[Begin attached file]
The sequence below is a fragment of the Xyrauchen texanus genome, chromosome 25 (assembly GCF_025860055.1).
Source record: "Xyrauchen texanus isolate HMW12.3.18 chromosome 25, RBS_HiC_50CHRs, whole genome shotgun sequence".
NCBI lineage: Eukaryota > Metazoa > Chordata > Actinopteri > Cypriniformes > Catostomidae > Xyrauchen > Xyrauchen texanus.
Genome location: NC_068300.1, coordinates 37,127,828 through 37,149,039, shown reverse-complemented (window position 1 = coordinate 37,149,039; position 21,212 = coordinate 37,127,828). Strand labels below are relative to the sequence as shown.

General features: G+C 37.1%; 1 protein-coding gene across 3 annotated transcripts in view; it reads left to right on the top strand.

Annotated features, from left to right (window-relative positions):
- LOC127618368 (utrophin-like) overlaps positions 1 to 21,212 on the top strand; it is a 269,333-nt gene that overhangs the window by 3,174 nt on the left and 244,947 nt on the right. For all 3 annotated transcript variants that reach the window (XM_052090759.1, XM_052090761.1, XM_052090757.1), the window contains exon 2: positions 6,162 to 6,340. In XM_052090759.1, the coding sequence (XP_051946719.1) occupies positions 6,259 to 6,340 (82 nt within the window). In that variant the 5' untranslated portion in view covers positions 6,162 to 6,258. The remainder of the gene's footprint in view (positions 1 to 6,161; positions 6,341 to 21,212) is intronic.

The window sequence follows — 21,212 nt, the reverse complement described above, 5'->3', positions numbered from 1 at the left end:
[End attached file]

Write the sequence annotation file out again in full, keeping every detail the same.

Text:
The sequence below is a fragment of the Xyrauchen texanus genome, chromosome 25 (assembly GCF_025860055.1).
Source record: "Xyrauchen texanus isolate HMW12.3.18 chromosome 25, RBS_HiC_50CHRs, whole genome shotgun sequence".
NCBI lineage: Eukaryota > Metazoa > Chordata > Actinopteri > Cypriniformes > Catostomidae > Xyrauchen > Xyrauchen texanus.
Genome location: NC_068300.1, coordinates 37,127,828 through 37,149,039, shown reverse-complemented (window position 1 = coordinate 37,149,039; position 21,212 = coordinate 37,127,828). Strand labels below are relative to the sequence as shown.

General features: G+C 37.1%; 1 protein-coding gene across 3 annotated transcripts in view; it reads left to right on the top strand.

Annotated features, from left to right (window-relative positions):
- LOC127618368 (utrophin-like) overlaps positions 1 to 21,212 on the top strand; it is a 269,333-nt gene that overhangs the window by 3,174 nt on the left and 244,947 nt on the right. For all 3 annotated transcript variants that reach the window (XM_052090759.1, XM_052090761.1, XM_052090757.1), the window contains exon 2: positions 6,162 to 6,340. In XM_052090759.1, the coding sequence (XP_051946719.1) occupies positions 6,259 to 6,340 (82 nt within the window). In that variant the 5' untranslated portion in view covers positions 6,162 to 6,258. The remainder of the gene's footprint in view (positions 1 to 6,161; positions 6,341 to 21,212) is intronic.

The window sequence follows — 21,212 nt, the reverse complement described above, 5'->3', positions numbered from 1 at the left end: